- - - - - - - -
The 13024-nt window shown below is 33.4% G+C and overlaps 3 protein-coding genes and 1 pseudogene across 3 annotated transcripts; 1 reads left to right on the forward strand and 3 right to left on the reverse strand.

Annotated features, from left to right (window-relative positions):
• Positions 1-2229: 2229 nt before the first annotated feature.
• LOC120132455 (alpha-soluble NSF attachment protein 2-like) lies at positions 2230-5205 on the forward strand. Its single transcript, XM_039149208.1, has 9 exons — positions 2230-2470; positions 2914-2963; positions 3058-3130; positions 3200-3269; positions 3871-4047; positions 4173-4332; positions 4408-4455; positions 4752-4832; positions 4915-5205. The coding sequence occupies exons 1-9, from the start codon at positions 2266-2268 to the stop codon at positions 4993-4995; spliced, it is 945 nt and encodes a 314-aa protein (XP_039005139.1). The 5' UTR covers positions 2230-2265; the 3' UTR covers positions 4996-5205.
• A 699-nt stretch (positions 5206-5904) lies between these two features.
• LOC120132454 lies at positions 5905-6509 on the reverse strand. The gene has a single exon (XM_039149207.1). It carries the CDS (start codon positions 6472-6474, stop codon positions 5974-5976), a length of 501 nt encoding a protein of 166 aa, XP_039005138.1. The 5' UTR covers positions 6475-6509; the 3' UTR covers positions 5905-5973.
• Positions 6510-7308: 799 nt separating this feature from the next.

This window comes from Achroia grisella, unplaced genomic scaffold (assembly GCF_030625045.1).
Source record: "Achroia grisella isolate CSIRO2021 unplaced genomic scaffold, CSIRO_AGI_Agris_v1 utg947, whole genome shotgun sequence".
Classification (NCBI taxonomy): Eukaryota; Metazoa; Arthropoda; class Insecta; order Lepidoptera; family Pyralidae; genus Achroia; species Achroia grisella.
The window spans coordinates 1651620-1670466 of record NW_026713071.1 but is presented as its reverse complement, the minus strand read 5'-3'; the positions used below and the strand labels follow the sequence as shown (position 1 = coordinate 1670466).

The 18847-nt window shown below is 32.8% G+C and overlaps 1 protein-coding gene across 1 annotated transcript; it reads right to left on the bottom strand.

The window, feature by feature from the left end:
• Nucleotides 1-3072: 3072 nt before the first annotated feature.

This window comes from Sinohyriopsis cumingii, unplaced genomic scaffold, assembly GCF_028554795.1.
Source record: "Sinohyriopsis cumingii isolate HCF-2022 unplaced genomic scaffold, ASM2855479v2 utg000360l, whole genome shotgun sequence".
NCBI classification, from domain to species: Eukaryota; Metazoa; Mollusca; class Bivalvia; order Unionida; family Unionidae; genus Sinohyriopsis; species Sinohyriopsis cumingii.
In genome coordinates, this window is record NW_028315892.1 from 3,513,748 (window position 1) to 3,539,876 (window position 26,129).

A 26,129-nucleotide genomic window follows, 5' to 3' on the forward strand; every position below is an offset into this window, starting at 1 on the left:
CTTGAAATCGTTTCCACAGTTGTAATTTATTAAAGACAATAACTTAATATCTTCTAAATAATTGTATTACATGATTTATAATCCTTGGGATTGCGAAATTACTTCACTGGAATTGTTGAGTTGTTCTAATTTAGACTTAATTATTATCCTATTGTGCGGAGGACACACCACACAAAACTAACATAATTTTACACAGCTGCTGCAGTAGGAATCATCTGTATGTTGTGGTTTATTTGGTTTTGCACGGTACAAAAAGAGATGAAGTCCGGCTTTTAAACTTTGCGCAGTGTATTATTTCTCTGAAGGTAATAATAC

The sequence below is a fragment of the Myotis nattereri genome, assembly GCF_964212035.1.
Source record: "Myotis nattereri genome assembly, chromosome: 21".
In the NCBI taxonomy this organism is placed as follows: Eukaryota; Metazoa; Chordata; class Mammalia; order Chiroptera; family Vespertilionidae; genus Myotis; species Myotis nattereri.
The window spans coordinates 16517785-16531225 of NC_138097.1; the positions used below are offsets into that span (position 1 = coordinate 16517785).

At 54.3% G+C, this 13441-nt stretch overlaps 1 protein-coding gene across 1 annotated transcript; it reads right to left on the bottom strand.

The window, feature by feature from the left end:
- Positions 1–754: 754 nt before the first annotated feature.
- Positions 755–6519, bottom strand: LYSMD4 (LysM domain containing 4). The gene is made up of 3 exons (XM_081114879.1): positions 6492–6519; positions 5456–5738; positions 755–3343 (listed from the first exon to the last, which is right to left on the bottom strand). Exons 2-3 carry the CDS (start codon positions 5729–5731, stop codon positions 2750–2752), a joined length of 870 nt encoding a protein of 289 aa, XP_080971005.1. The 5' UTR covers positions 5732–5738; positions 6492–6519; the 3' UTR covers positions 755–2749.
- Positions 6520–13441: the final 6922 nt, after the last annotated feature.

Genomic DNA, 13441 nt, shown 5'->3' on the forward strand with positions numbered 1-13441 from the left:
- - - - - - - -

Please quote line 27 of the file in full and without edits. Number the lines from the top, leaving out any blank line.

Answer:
- Positions 1–754: 754 nt before the first annotated feature.